Browsing articles in "Hawaii"
Dec 11, 2012

The Green Puff

Can you feel it. Can you feel it?

Today is my brother Don’s 62nd birthday. I am lying under a duvet, the first I have owned, because I am informed that the Green Puff is no longer serviceable. I have a cold and I am feeling bereft.

One of the best things about our childhood, the Green Puff, is in a state of serious decline. But I could never abandon the Green Puff. So I will find someone to sew up the rips in it, and I will take it to another dry cleaner who will tell me it will disintegrate if they try to clean it.

We lived in Denver as kids and just about this time of year, the Green Puff would appear on our parents’ bed. It never occurred to us that they might use the Green Puff, we considered it our domain.  Exclusively.

Resembling but bettering your average counterpane, the Green Puff is a 8′ x8′  blanket of emerald green velvet luxury.  Denver  was more than fifty years ago.

When my father died, Don got the Green Puff. It might be Green Puff II but I know it is at least thirty, maybe even forty years old…In a truly heroic gesture, Don gave me the Green Puff on my fiftieth birthday:  a giant bankie.   Thirteen years later, we are retiring the Green Puff… But I will not get rid of it, no matter what.

It is the very definition of a comforter. It has comforted me through many a night … cold and not so cold. It has seen me through good times and bad times.  I have had a cold under the Green Puff.  I have been depressed under the Green Puff.  I have been hung over under the Green Puff.  From childhood to adulthood, it has been my friend.

My husband has been patient with me until now, when we have gotten the marital duvet…which reminds him of his childhood, of good times and bad, of sickness and sadness, and no doubt, of being hung over,

Dec 1, 2012

America: Community by Disaster

from the Foundation for Community Encouragement website

There is a talking head (actually it is Martin Bashir) who exclaims that Americans come together as community when a disaster hits, and return to individuality otherwise.  He says this is what makes our country great.

In disaster, we do mobilize ourselves and reach out.  We want to help each other.  In some ways, perpetual war also contributes to holding America together.  Otherwise, our survival as a country is questionable.

Although we talk about “the center,” and “center left” and “center right” politicians we no longer have a center. We have two increasingly different body politics and both believe they are America and the other is not.   The only thing we agree on is that our troops deserve respect from us.  Again, community, however small, by disaster.

The United States of America will not stand if we do not agree to disagree, and then get to work on what we can abide.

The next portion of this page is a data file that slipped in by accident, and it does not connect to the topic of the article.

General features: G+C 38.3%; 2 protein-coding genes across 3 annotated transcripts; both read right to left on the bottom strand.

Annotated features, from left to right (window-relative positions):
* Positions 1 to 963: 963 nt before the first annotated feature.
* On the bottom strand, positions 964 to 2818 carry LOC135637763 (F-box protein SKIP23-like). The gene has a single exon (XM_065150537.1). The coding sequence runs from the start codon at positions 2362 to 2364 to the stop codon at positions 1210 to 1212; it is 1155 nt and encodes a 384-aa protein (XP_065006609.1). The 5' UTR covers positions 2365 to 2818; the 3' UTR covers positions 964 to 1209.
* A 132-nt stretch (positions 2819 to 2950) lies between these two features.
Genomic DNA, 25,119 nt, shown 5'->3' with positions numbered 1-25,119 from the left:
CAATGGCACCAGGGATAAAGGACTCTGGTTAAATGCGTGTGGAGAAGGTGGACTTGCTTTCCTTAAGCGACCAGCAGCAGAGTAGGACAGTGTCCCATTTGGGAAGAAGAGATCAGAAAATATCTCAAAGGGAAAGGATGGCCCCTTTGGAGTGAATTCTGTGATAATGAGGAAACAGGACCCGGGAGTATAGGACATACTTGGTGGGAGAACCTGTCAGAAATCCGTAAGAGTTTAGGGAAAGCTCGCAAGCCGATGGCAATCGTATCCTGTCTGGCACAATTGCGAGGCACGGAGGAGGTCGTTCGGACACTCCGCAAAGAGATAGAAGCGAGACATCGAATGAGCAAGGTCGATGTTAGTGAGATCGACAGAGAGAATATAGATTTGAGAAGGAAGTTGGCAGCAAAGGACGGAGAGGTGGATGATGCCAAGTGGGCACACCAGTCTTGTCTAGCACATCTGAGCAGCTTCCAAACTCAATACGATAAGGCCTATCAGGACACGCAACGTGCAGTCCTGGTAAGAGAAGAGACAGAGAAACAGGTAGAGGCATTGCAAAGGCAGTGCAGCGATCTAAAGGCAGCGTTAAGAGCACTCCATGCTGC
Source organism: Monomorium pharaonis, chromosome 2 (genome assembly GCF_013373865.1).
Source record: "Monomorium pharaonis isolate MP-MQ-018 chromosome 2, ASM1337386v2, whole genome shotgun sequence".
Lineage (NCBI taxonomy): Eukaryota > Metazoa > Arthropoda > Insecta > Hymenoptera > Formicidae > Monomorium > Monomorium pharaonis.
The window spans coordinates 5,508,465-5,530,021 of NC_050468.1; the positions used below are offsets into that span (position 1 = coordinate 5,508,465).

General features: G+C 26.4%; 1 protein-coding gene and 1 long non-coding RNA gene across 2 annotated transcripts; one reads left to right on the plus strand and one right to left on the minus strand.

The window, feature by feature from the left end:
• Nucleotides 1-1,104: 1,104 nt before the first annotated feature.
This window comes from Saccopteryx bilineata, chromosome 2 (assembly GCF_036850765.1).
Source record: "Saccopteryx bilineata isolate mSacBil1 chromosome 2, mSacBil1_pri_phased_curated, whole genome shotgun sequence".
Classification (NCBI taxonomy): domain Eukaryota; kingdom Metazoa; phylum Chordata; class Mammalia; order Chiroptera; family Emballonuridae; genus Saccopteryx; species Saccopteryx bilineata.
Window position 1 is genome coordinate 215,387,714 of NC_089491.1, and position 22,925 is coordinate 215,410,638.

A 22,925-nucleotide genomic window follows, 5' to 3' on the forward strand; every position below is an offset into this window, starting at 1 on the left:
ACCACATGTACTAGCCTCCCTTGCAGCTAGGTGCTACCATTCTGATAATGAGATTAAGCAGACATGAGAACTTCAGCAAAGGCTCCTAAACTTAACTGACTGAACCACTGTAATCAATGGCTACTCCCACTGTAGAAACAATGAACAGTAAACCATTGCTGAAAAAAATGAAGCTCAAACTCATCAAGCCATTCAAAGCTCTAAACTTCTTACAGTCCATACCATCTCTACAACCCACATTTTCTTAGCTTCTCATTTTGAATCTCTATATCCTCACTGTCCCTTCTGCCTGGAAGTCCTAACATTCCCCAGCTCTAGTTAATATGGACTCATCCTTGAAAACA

In his book The Different Drum, M.Scott Peck talks about community building  — he and others built the Foundation for Community Encouragement.  As a member of an adult Sunday school class I studied The Different Drum and participated in a 3-Day community building workshop run by Peck’s Foundation.

The experience of the workshop is something I will never forget.  Over three days,without knowing what was “expected of us,” without knowing what “to do”  our group reached community, as Peck’s facilitator called it —  in just enough time to savor about two or three hours of what those in attendance knew to be community.

I can’t tell you what the feeling was — if I could, I would.   But I can tell you what values it rested on:  respect for others, genuine care for others, a willingness (no –a drive) to cooperate.  There is aboslutely no way one could go around with that feeling for long and get anything done.  But there are lessons to be had from the experience.

First, we don’t need a disaster to create community.  Second, no one needs to hear our opinions, unless they ask (this is where I get disqualified).  Third, when someone does express an opinion, to respect it and not challenge it (unless invited to).

Our country is so far from being able to function in community.  We have devolved into being rude and petty people.  We allow our personal airspace to be filled with lies. We want to tell others how to live their lives, not concentrating on how we live our own.

If everyone would mind their own belief systems and also look out for others, then we would be the America our forefathers envisioned.

Nov 29, 2012

A Man of the Peeps

Man of the Peeps

Barack, “I am the President” Obama is not a regular guy, but he grew up with them.  He knows how to talk to people and he knows what is important to them.  So taking to the hustings and getting America on board regarding what’s up makes a lot of sense.  Not just that he has the bully pulpit and might as well use it ~ getting Americans involved in what affects their lives is really important.

We have had a national conversation about the difficulty of connecting with our warriors in Iraq and Afghanistan, and no sacrifice has been asked of us.  In his tract on Self-Reliance, Emerson decries the effects which society has upon the individual. He says that when people are overly  influenced by society they will compromise their values in order to retain a foolish character to the world. He states, “A foolish consistency is the hobgoblin of little minds, adored by little statesmen and philosophers and divines.” When a man forms a pattern within his life, Emerson argues that he violates his nature.